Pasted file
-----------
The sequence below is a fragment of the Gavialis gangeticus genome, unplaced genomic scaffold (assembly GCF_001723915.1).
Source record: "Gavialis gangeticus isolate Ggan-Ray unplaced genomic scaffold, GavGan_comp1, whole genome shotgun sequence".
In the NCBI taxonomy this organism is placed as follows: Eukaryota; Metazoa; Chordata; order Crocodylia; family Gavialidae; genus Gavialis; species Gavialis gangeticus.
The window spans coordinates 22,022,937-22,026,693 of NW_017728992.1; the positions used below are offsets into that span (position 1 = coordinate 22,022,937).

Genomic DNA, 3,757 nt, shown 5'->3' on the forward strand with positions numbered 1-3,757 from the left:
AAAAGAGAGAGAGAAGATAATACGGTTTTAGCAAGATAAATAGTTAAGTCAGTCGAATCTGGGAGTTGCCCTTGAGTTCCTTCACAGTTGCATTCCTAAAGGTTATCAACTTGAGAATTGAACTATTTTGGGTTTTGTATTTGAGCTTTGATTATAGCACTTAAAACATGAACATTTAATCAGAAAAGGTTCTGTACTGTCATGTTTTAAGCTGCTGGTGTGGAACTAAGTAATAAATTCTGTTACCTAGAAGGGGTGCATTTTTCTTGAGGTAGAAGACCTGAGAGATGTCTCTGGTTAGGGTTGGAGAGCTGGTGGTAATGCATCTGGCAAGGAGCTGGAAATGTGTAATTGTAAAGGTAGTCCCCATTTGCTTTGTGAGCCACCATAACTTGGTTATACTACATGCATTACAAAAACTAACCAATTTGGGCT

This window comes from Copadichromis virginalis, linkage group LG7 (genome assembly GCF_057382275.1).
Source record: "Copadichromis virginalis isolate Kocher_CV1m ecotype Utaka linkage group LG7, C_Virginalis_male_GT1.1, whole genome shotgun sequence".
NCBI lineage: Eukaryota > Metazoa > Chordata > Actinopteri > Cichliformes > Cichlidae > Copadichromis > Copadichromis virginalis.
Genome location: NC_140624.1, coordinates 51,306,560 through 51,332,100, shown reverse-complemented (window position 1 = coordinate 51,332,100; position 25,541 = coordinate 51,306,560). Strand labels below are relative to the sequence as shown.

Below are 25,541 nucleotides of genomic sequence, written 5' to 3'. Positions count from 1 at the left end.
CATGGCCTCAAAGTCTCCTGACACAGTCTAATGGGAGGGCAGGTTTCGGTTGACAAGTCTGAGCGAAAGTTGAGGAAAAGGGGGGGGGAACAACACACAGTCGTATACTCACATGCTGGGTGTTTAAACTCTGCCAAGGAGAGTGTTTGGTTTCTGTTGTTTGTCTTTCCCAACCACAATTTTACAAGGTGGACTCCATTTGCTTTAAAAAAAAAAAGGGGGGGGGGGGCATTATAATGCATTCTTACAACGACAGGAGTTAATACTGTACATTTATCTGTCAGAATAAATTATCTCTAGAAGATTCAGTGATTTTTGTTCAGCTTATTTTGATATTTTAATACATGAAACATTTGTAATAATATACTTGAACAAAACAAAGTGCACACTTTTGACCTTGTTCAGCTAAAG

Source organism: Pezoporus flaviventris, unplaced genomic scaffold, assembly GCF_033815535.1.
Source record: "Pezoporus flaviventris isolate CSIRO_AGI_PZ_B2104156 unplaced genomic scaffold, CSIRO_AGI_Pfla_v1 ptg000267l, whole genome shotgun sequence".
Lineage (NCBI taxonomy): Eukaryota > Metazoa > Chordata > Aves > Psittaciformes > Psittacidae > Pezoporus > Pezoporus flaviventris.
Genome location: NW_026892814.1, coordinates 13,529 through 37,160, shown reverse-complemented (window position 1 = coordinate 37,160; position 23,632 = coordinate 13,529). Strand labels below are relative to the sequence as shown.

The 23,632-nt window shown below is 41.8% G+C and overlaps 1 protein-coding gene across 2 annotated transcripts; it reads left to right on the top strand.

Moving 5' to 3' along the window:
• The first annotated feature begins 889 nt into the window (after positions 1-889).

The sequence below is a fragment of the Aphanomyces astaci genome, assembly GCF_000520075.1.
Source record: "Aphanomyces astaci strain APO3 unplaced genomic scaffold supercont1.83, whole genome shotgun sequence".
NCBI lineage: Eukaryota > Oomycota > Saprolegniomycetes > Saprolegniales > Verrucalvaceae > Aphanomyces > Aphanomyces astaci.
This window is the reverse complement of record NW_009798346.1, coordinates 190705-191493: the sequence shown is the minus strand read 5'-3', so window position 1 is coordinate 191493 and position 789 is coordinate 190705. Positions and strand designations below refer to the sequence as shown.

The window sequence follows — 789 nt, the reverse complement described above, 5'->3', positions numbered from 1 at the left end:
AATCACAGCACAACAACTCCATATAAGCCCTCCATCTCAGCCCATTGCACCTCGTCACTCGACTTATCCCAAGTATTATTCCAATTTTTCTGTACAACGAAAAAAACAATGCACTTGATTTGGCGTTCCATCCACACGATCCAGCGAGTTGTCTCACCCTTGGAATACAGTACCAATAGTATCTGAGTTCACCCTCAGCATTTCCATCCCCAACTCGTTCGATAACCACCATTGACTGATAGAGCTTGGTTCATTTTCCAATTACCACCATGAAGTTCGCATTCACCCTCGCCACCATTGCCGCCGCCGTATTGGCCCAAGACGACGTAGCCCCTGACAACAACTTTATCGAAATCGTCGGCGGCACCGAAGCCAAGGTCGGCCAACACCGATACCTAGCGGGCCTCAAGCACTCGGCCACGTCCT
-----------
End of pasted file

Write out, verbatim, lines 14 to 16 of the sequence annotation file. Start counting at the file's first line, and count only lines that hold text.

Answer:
Source record: "Pezoporus flaviventris isolate CSIRO_AGI_PZ_B2104156 unplaced genomic scaffold, CSIRO_AGI_Pfla_v1 ptg000267l, whole genome shotgun sequence".
Lineage (NCBI taxonomy): Eukaryota > Metazoa > Chordata > Aves > Psittaciformes > Psittacidae > Pezoporus > Pezoporus flaviventris.
Genome location: NW_026892814.1, coordinates 13,529 through 37,160, shown reverse-complemented (window position 1 = coordinate 37,160; position 23,632 = coordinate 13,529). Strand labels below are relative to the sequence as shown.